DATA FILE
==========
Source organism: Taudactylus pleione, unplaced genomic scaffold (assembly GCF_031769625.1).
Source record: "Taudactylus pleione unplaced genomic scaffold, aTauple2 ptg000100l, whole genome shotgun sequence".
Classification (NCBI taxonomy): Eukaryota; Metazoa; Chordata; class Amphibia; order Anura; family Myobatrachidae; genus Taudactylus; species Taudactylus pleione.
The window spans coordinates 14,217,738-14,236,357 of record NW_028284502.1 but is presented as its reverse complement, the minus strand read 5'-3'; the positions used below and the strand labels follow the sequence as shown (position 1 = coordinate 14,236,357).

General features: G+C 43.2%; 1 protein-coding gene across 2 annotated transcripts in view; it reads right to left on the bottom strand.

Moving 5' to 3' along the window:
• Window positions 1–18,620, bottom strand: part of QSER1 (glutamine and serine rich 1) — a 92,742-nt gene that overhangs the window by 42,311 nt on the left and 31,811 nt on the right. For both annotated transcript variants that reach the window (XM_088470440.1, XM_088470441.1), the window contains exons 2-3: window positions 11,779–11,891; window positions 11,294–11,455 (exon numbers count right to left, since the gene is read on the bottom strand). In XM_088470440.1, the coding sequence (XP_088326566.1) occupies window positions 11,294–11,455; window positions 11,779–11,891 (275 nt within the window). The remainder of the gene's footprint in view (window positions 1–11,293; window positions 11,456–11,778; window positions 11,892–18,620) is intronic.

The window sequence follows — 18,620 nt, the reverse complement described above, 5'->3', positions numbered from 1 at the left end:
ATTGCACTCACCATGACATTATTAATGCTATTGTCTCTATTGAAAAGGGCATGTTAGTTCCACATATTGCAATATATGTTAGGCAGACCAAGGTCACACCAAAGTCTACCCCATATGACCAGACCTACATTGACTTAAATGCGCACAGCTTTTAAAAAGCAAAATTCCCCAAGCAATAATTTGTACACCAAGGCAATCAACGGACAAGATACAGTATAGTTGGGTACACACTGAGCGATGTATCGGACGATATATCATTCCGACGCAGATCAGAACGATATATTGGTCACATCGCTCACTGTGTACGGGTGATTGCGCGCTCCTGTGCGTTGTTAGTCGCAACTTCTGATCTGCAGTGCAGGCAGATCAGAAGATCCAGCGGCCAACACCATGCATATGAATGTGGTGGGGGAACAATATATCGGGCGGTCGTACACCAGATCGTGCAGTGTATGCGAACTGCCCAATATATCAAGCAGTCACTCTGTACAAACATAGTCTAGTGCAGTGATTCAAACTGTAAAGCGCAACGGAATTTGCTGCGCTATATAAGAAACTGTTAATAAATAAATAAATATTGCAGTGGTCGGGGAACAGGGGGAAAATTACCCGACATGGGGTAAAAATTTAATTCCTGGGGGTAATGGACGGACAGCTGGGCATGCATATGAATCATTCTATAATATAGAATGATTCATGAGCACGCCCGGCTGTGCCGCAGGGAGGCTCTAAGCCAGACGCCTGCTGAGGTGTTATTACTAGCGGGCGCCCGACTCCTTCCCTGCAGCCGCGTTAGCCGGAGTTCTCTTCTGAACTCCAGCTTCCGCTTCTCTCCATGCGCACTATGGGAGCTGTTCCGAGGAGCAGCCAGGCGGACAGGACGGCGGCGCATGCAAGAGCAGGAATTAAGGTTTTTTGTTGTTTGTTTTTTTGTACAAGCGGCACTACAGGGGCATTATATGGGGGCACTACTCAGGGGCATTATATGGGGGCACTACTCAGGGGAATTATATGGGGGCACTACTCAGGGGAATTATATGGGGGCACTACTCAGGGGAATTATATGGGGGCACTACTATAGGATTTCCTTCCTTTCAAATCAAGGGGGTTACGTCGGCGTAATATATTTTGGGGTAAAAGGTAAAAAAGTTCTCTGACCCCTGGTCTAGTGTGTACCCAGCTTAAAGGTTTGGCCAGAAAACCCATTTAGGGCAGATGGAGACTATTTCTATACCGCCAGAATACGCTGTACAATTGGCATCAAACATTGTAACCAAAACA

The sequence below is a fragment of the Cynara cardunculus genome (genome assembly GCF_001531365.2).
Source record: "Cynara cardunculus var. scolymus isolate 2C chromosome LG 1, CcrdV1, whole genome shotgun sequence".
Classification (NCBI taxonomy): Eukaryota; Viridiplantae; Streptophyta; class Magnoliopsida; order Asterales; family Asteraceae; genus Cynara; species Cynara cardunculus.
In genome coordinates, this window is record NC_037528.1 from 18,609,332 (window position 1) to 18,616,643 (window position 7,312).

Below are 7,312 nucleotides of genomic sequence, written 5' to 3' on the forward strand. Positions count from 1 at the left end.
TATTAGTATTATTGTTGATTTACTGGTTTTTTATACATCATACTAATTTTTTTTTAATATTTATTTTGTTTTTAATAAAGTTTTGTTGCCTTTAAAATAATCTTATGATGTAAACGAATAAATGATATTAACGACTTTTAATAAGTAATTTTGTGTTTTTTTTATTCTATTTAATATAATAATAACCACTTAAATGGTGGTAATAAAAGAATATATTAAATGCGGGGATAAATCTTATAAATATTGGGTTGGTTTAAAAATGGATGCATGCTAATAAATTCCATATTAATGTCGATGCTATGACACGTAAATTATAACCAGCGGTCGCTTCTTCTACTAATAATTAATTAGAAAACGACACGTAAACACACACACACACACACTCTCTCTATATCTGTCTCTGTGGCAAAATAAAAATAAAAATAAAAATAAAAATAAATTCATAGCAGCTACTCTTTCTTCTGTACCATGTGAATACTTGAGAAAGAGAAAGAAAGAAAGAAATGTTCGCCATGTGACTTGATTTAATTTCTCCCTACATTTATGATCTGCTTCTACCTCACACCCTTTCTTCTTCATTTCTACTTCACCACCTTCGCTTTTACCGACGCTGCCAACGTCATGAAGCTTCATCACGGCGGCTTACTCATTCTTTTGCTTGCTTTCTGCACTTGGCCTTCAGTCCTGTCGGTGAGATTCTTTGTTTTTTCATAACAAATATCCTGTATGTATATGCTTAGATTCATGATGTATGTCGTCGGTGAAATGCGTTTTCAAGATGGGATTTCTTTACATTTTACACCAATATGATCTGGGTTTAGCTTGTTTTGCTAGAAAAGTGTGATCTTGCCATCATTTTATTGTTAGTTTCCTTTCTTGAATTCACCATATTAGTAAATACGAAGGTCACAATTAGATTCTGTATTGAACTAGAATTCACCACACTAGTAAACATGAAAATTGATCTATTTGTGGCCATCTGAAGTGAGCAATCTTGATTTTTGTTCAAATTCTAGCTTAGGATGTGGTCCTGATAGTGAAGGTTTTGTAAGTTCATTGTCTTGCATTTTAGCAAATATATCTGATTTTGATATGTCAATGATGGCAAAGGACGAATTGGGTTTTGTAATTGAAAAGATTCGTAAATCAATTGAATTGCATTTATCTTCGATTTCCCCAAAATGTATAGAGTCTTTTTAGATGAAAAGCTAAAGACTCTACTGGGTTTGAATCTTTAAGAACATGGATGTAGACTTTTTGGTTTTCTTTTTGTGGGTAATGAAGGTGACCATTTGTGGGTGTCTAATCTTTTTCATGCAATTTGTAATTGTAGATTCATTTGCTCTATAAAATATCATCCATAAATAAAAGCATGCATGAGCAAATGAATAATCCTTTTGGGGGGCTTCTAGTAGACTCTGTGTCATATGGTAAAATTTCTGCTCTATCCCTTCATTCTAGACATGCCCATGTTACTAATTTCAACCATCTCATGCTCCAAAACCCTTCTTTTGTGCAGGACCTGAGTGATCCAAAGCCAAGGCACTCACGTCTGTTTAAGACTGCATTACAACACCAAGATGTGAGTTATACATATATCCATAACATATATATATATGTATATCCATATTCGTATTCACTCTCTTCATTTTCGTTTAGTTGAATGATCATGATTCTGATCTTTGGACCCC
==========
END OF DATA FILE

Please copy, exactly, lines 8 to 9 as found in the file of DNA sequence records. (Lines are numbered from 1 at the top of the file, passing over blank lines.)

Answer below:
The window sequence follows — 18,620 nt, the reverse complement described above, 5'->3', positions numbered from 1 at the left end:
ATTGCACTCACCATGACATTATTAATGCTATTGTCTCTATTGAAAAGGGCATGTTAGTTCCACATATTGCAATATATGTTAGGCAGACCAAGGTCACACCAAAGTCTACCCCATATGACCAGACCTACATTGACTTAAATGCGCACAGCTTTTAAAAAGCAAAATTCCCCAAGCAATAATTTGTACACCAAGGCAATCAACGGACAAGATACAGTATAGTTGGGTACACACTGAGCGATGTATCGGACGATATATCATTCCGACGCAGATCAGAACGATATATTGGTCACATCGCTCACTGTGTACGGGTGATTGCGCGCTCCTGTGCGTTGTTAGTCGCAACTTCTGATCTGCAGTGCAGGCAGATCAGAAGATCCAGCGGCCAACACCATGCATATGAATGTGGTGGGGGAACAATATATCGGGCGGTCGTACACCAGATCGTGCAGTGTATGCGAACTGCCCAATATATCAAGCAGTCACTCTGTACAAACATAGTCTAGTGCAGTGATTCAAACTGTAAAGCGCAACGGAATTTGCTGCGCTATATAAGAAACTGTTAATAAATAAATAAATATTGCAGTGGTCGGGGAACAGGGGGAAAATTACCCGACATGGGGTAAAAATTTAATTCCTGGGGGTAATGGACGGACAGCTGGGCATGCATATGAATCATTCTATAATATAGAATGATTCATGAGCACGCCCGGCTGTGCCGCAGGGAGGCTCTAAGCCAGACGCCTGCTGAGGTGTTATTACTAGCGGGCGCCCGACTCCTTCCCTGCAGCCGCGTTAGCCGGAGTTCTCTTCTGAACTCCAGCTTCCGCTTCTCTCCATGCGCACTATGGGAGCTGTTCCGAGGAGCAGCCAGGCGGACAGGACGGCGGCGCATGCAAGAGCAGGAATTAAGGTTTTTTGTTGTTTGTTTTTTTGTACAAGCGGCACTACAGGGGCATTATATGGGGGCACTACTCAGGGGCATTATATGGGGGCACTACTCAGGGGAATTATATGGGGGCACTACTCAGGGGAATTATATGGGGGCACTACTCAGGGGAATTATATGGGGGCACTACTATAGGATTTCCTTCCTTTCAAATCAAGGGGGTTACGTCGGCGTAATATATTTTGGGGTAAAAGGTAAAAAAGTTCTCTGACCCCTGGTCTAGTGTGTACCCAGCTTAAAGGTTTGGCCAGAAAACCCATTTAGGGCAGATGGAGACTATTTCTATACCGCCAGAATACGCTGTACAATTGGCATCAAACATTGTAACCAAAACA